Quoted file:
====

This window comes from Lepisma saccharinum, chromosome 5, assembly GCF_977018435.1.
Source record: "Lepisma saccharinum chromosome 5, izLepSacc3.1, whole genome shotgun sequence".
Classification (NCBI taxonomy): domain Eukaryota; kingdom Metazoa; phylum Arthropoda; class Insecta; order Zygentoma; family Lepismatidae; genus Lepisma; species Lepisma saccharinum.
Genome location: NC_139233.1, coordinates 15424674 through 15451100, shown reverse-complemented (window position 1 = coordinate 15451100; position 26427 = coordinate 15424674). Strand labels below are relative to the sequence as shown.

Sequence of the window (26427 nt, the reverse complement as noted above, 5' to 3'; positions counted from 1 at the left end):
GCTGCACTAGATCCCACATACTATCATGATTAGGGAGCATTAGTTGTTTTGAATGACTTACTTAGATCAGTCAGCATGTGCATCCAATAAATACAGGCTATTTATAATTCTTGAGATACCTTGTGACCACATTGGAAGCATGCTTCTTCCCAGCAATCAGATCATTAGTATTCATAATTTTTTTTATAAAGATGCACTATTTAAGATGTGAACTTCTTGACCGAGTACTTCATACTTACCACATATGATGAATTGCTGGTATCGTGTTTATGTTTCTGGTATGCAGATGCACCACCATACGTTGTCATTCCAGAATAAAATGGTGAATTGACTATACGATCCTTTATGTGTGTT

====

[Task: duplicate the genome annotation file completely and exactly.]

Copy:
This window comes from Lepisma saccharinum, chromosome 5, assembly GCF_977018435.1.
Source record: "Lepisma saccharinum chromosome 5, izLepSacc3.1, whole genome shotgun sequence".
Classification (NCBI taxonomy): domain Eukaryota; kingdom Metazoa; phylum Arthropoda; class Insecta; order Zygentoma; family Lepismatidae; genus Lepisma; species Lepisma saccharinum.
Genome location: NC_139233.1, coordinates 15424674 through 15451100, shown reverse-complemented (window position 1 = coordinate 15451100; position 26427 = coordinate 15424674). Strand labels below are relative to the sequence as shown.

Sequence of the window (26427 nt, the reverse complement as noted above, 5' to 3'; positions counted from 1 at the left end):
GCTGCACTAGATCCCACATACTATCATGATTAGGGAGCATTAGTTGTTTTGAATGACTTACTTAGATCAGTCAGCATGTGCATCCAATAAATACAGGCTATTTATAATTCTTGAGATACCTTGTGACCACATTGGAAGCATGCTTCTTCCCAGCAATCAGATCATTAGTATTCATAATTTTTTTTATAAAGATGCACTATTTAAGATGTGAACTTCTTGACCGAGTACTTCATACTTACCACATATGATGAATTGCTGGTATCGTGTTTATGTTTCTGGTATGCAGATGCACCACCATACGTTGTCATTCCAGAATAAAATGGTGAATTGACTATACGATCCTTTATGTGTGTT